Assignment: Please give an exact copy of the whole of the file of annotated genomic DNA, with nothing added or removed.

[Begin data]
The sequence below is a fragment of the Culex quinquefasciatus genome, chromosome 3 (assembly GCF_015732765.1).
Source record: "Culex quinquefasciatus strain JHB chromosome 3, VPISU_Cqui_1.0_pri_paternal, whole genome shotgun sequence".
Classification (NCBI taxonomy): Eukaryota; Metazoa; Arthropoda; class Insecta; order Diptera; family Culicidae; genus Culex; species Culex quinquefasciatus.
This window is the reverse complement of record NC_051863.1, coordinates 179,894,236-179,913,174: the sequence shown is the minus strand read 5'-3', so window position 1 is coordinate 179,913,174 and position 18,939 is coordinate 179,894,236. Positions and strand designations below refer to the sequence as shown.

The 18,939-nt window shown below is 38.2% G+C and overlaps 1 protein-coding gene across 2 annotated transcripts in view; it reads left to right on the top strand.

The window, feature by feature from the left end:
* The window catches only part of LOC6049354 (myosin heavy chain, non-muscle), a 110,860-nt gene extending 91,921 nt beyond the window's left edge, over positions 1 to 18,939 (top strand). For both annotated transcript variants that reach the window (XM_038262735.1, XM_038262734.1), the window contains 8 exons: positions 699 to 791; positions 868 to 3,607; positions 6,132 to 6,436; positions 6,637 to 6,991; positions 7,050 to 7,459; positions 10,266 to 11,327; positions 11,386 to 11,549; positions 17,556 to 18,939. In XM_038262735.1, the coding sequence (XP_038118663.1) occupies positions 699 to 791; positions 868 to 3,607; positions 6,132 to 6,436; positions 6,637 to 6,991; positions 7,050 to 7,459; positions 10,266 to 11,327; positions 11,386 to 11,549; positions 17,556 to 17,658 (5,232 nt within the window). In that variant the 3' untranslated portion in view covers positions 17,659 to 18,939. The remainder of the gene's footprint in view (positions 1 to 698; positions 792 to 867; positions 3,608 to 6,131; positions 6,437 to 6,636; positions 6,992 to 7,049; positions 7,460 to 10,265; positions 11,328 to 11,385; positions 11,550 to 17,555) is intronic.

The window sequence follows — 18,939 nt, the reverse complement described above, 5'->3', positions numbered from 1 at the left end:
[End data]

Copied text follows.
The sequence below is a fragment of the Culex quinquefasciatus genome, chromosome 3 (assembly GCF_015732765.1).
Source record: "Culex quinquefasciatus strain JHB chromosome 3, VPISU_Cqui_1.0_pri_paternal, whole genome shotgun sequence".
Classification (NCBI taxonomy): Eukaryota; Metazoa; Arthropoda; class Insecta; order Diptera; family Culicidae; genus Culex; species Culex quinquefasciatus.
This window is the reverse complement of record NC_051863.1, coordinates 179,894,236-179,913,174: the sequence shown is the minus strand read 5'-3', so window position 1 is coordinate 179,913,174 and position 18,939 is coordinate 179,894,236. Positions and strand designations below refer to the sequence as shown.

The 18,939-nt window shown below is 38.2% G+C and overlaps 1 protein-coding gene across 2 annotated transcripts in view; it reads left to right on the top strand.

The window, feature by feature from the left end:
* The window catches only part of LOC6049354 (myosin heavy chain, non-muscle), a 110,860-nt gene extending 91,921 nt beyond the window's left edge, over positions 1 to 18,939 (top strand). For both annotated transcript variants that reach the window (XM_038262735.1, XM_038262734.1), the window contains 8 exons: positions 699 to 791; positions 868 to 3,607; positions 6,132 to 6,436; positions 6,637 to 6,991; positions 7,050 to 7,459; positions 10,266 to 11,327; positions 11,386 to 11,549; positions 17,556 to 18,939. In XM_038262735.1, the coding sequence (XP_038118663.1) occupies positions 699 to 791; positions 868 to 3,607; positions 6,132 to 6,436; positions 6,637 to 6,991; positions 7,050 to 7,459; positions 10,266 to 11,327; positions 11,386 to 11,549; positions 17,556 to 17,658 (5,232 nt within the window). In that variant the 3' untranslated portion in view covers positions 17,659 to 18,939. The remainder of the gene's footprint in view (positions 1 to 698; positions 792 to 867; positions 3,608 to 6,131; positions 6,437 to 6,636; positions 6,992 to 7,049; positions 7,460 to 10,265; positions 11,328 to 11,385; positions 11,550 to 17,555) is intronic.

The window sequence follows — 18,939 nt, the reverse complement described above, 5'->3', positions numbered from 1 at the left end: